Frank Dikötter used a 1946 Life Magazine photo "A child holds out a rice bowl, begging for food during a famine, China, May 1946" which was also featured in a May 13, 1946 Life article "CHINA FAMINE, Millions Are Starving in The Once-Rich "Rice Bowl", on his book cover (see his website) to portray the Great Leap Forward which occurred over a decade later in late 1950s. Readers can verify it by Google "1946, Child, China, famine". The problem is that China was ruled by the nationalists led by Chiang Kai-shek in 1946, the com-munists didn't take power until 1949. I can't help but asking -- is Frank Dikötter an honest historian? All his claimed "evidence" in his book needs to be diligently examined.

The great Leap Forward was a collective decision made by the CCP not Mao alone, of course he was one of the key figures, however, he was also the few who first detected and corrected the problems. He has never instructed or had policies to torture people. The Great Leap Forward is a complicated story with a historical background that the western readers hardly know, those who are interested can read Henry C. K Liu's article MAO AND LINCOLN, Part 2 (and Part 1), published on Asia Times.

Please do a youtube search for oikos747 to see how many Chinese people waiting in a mile long line to pay respect to Mao in Mao's memorial hall in Beijing each day, young and old, often a family, even 34 years after he passed away, keep in mind no one ask them to do so, in fact the government discourages people to go there. Can we simply dismiss such phenomenon by saying the Chinese are brainwashed or superstitious? Why don't they have such high respect to Deng Xiaoping who supposedly gave Chinese a better life? One could understand it only if he/she understood the starvation, poverty, and how many people died each year in China before 1949 and how Chinese people once again lost all their social securities that Mao once gave them since China's economic reform in recent years. Chinese people well understood that Mao and his revolution generation brought the nation and people to independence, now China once again fell into an economic colony.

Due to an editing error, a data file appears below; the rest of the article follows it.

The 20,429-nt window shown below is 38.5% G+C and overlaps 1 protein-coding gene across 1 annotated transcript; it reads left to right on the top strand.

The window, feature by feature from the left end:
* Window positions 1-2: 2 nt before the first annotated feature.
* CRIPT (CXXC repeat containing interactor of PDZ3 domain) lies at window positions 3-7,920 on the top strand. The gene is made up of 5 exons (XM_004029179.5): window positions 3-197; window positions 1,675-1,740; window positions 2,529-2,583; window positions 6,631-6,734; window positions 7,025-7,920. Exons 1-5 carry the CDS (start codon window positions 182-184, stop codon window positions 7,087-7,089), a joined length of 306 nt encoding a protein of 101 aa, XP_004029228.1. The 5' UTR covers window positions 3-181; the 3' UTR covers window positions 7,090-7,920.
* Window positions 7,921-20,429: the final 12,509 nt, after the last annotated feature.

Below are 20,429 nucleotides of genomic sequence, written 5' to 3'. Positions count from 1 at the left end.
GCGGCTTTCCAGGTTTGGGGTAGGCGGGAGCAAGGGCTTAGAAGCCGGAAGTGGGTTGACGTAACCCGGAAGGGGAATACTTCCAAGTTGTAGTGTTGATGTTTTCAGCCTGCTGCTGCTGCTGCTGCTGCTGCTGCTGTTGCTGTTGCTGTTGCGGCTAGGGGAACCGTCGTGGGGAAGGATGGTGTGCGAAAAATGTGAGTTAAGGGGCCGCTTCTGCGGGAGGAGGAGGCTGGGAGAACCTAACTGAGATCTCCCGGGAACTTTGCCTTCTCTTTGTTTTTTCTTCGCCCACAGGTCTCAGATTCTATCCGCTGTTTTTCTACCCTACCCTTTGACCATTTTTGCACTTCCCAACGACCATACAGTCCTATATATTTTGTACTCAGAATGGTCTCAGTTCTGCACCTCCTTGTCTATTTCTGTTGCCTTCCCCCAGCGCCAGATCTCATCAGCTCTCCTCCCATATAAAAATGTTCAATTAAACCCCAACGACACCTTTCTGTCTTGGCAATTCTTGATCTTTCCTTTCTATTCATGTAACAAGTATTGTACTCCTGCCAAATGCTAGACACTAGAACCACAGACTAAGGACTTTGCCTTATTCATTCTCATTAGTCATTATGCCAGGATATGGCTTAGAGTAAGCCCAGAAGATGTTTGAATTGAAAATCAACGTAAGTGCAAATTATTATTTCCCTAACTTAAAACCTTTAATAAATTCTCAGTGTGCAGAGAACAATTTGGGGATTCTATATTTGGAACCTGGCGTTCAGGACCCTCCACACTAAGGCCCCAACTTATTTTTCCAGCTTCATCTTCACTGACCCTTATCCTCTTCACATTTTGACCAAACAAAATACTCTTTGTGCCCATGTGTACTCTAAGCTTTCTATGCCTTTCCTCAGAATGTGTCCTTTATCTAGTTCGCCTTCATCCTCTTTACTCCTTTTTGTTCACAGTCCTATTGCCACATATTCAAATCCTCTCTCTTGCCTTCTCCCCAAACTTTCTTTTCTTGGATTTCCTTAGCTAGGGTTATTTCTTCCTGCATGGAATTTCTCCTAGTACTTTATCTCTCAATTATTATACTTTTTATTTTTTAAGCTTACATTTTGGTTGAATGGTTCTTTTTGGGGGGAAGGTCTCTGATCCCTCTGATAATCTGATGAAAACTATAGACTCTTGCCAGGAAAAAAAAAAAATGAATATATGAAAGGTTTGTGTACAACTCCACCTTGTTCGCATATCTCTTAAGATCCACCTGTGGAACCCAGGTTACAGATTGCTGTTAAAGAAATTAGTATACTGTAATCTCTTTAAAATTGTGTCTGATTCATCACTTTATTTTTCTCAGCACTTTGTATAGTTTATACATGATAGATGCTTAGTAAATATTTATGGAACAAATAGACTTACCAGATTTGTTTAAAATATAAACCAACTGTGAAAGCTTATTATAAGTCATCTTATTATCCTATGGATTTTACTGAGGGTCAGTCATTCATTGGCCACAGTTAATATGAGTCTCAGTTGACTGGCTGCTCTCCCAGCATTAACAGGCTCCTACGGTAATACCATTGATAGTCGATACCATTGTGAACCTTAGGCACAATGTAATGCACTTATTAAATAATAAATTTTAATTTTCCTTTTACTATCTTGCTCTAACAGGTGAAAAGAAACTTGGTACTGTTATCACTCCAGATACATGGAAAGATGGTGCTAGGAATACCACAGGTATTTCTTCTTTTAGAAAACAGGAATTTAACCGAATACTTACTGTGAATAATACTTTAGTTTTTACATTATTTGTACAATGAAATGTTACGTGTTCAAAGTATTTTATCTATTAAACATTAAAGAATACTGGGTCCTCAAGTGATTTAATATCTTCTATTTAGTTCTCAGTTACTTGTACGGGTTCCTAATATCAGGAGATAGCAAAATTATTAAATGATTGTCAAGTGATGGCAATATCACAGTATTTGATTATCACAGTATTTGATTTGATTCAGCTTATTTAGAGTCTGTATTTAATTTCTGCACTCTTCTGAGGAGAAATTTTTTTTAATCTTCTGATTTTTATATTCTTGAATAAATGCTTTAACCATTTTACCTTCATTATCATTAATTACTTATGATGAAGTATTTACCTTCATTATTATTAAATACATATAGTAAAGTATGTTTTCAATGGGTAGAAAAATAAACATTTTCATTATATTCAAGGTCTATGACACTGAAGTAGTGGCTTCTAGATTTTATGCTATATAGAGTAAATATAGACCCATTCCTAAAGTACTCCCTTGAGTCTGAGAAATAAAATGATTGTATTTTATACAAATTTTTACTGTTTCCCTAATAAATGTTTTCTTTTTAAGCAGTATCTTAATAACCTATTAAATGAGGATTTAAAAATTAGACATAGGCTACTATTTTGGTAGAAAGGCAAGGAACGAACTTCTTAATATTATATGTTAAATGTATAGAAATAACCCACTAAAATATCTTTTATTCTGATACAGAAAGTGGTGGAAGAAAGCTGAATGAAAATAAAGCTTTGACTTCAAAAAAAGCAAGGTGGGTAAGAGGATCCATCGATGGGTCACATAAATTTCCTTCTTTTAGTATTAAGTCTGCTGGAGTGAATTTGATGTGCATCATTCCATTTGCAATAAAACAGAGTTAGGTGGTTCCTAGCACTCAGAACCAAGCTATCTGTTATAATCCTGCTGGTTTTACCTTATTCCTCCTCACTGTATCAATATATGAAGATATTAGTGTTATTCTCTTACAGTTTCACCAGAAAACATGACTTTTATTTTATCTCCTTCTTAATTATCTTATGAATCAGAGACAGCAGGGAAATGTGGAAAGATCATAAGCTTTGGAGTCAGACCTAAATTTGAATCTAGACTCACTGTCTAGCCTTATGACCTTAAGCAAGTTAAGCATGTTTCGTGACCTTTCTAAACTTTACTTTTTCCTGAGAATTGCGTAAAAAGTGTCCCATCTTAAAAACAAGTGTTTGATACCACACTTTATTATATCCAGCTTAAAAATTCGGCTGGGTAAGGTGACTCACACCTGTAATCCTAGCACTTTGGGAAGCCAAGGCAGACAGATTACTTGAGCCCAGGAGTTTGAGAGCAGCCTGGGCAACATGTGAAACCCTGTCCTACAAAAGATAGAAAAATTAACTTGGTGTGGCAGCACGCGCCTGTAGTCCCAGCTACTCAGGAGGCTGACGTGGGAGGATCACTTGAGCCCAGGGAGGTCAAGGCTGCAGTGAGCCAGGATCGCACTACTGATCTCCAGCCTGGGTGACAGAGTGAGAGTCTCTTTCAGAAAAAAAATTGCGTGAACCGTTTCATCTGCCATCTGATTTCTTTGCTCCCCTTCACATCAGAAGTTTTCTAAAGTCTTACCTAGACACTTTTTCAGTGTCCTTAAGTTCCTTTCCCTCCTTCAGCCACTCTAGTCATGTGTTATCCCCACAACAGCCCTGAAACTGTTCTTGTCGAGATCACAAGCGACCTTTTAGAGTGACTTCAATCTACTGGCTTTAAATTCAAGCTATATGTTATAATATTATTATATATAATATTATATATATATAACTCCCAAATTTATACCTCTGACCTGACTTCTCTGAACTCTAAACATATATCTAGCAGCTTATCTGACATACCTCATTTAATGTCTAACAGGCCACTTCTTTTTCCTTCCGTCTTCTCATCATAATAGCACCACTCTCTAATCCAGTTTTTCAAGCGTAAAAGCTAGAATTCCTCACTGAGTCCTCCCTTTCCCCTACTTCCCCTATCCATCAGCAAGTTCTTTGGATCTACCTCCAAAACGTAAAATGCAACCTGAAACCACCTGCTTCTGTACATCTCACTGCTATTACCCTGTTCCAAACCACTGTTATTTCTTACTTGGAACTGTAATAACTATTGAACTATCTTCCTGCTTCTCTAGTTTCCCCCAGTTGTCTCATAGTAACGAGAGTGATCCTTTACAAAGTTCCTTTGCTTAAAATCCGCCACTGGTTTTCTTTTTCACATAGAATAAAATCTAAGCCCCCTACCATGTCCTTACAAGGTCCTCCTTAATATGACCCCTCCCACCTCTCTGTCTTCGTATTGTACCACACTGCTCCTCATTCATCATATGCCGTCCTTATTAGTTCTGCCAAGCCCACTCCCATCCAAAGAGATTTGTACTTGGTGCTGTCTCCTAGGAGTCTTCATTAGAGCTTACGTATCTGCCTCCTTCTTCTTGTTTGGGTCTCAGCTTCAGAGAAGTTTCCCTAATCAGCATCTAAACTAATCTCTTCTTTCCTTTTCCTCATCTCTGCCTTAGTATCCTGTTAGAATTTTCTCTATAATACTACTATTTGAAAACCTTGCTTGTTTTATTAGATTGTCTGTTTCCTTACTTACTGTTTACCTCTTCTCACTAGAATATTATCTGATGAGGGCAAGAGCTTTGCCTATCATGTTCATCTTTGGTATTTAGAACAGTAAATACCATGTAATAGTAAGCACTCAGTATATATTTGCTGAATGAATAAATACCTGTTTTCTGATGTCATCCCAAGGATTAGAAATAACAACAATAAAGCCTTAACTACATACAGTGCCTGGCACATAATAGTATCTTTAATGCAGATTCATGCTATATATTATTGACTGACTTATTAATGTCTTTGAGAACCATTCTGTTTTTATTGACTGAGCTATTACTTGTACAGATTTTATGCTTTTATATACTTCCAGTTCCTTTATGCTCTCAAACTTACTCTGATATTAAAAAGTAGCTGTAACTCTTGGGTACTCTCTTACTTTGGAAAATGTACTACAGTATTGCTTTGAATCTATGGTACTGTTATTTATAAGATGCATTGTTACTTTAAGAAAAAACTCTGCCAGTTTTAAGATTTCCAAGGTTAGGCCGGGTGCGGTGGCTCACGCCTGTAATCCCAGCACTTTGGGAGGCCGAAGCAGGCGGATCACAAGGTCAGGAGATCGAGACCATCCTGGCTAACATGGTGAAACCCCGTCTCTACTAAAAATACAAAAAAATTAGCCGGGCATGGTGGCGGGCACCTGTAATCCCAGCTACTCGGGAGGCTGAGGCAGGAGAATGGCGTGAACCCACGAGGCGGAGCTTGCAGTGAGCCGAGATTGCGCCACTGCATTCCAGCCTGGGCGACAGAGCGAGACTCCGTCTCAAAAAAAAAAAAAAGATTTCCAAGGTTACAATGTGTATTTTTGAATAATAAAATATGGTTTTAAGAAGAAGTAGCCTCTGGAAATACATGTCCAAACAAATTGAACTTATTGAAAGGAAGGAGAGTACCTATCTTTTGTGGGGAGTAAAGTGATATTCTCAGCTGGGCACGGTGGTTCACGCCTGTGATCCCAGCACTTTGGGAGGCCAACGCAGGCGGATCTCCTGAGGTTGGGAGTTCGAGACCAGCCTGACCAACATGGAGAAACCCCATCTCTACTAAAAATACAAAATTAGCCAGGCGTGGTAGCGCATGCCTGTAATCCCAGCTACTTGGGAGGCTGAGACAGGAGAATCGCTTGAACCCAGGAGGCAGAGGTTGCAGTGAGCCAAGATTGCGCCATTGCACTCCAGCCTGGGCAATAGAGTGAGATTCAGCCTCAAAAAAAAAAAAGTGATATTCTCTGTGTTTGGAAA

Frank Dikötter is a historian who never landed a tenure job in his academic life in Europe yet richly equipped with over $1.5 millions in grants from foundations from UK and Taiwan including The Chiang Ching-kuo Foundation (see Frank Dikötter's website). Chiang Ching-Kuo was the late president in Taiwan, the son of Chiang Kai-shek whose nationalist troops lost the civil war to the com-munists' led by Mao and fled to Taiwan. Till this day their bitterness is unrelieved, demonizing Mao is not new. Frank Dikötter's earlier book "The History of Drugs in China" which tried to excuse the British colonial crimes committed in China by saying the Chinese addiction to Opium was not due to the British dumping enforced by arms. Scanning through his website, I can already say that I am afraid that Frank Dikötter is a "historian" with a political agenda and even racist.

Please check out: